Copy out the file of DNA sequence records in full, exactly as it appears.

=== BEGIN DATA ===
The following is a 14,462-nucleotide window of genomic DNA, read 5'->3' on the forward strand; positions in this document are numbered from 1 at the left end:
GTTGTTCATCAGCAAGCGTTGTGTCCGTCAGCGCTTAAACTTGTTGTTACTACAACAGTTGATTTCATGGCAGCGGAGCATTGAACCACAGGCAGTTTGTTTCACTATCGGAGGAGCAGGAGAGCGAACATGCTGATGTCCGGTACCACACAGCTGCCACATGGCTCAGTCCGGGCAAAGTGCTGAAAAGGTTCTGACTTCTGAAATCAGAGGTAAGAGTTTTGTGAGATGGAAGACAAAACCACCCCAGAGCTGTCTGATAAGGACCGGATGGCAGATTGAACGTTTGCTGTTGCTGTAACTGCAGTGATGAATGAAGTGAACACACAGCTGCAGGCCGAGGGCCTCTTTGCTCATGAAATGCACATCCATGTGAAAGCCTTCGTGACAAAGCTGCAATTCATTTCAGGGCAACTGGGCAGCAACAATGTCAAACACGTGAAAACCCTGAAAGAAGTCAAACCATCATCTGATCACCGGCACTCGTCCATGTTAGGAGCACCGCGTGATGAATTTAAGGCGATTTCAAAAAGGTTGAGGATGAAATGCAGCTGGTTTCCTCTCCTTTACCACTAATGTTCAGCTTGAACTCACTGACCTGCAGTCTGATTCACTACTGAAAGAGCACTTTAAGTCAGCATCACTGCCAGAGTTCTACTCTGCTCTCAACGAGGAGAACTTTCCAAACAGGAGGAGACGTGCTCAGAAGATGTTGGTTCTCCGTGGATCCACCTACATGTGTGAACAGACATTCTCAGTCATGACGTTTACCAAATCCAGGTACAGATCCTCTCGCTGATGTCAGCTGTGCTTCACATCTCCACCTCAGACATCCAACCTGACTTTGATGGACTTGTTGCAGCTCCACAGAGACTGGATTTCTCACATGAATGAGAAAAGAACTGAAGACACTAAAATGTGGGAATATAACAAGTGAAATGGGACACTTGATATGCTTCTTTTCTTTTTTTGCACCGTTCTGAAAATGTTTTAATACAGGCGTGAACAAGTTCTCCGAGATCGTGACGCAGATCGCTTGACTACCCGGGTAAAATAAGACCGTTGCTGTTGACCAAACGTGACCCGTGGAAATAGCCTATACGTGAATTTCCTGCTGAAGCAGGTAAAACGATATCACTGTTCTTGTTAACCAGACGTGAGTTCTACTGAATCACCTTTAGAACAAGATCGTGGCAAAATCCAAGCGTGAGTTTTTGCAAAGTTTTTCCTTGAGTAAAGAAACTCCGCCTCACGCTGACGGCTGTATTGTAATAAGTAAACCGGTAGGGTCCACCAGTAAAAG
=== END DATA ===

The following is a 14,462-nucleotide window of genomic DNA, read 5'->3' on the forward strand; positions in this document are numbered from 1 at the left end:
GTTGTTCATCAGCAAGCGTTGTGTCCGTCAGCGCTTAAACTTGTTGTTACTACAACAGTTGATTTCATGGCAGCGGAGCATTGAACCACAGGCAGTTTGTTTCACTATCGGAGGAGCAGGAGAGCGAACATGCTGATGTCCGGTACCACACAGCTGCCACATGGCTCAGTCCGGGCAAAGTGCTGAAAAGGTTCTGACTTCTGAAATCAGAGGTAAGAGTTTTGTGAGATGGAAGACAAAACCACCCCAGAGCTGTCTGATAAGGACCGGATGGCAGATTGAACGTTTGCTGTTGCTGTAACTGCAGTGATGAATGAAGTGAACACACAGCTGCAGGCCGAGGGCCTCTTTGCTCATGAAATGCACATCCATGTGAAAGCCTTCGTGACAAAGCTGCAATTCATTTCAGGGCAACTGGGCAGCAACAATGTCAAACACGTGAAAACCCTGAAAGAAGTCAAACCATCATCTGATCACCGGCACTCGTCCATGTTAGGAGCACCGCGTGATGAATTTAAGGCGATTTCAAAAAGGTTGAGGATGAAATGCAGCTGGTTTCCTCTCCTTTACCACTAATGTTCAGCTTGAACTCACTGACCTGCAGTCTGATTCACTACTGAAAGAGCACTTTAAGTCAGCATCACTGCCAGAGTTCTACTCTGCTCTCAACGAGGAGAACTTTCCAAACAGGAGGAGACGTGCTCAGAAGATGTTGGTTCTCCGTGGATCCACCTACATGTGTGAACAGACATTCTCAGTCATGACGTTTACCAAATCCAGGTACAGATCCTCTCGCTGATGTCAGCTGTGCTTCACATCTCCACCTCAGACATCCAACCTGACTTTGATGGACTTGTTGCAGCTCCACAGAGACTGGATTTCTCACATGAATGAGAAAAGAACTGAAGACACTAAAATGTGGGAATATAACAAGTGAAATGGGACACTTGATATGCTTCTTTTCTTTTTTTGCACCGTTCTGAAAATGTTTTAATACAGGCGTGAACAAGTTCTCCGAGATCGTGACGCAGATCGCTTGACTACCCGGGTAAAATAAGACCGTTGCTGTTGACCAAACGTGACCCGTGGAAATAGCCTATACGTGAATTTCCTGCTGAAGCAGGTAAAACGATATCACTGTTCTTGTTAACCAGACGTGAGTTCTACTGAATCACCTTTAGAACAAGATCGTGGCAAAATCCAAGCGTGAGTTTTTGCAAAGTTTTTCCTTGAGTAAAGAAACTCCGCCTCACGCTGACGGCTGTATTGTAATAAGTAAACCGGTAGGGTCCACCAGTAAAAG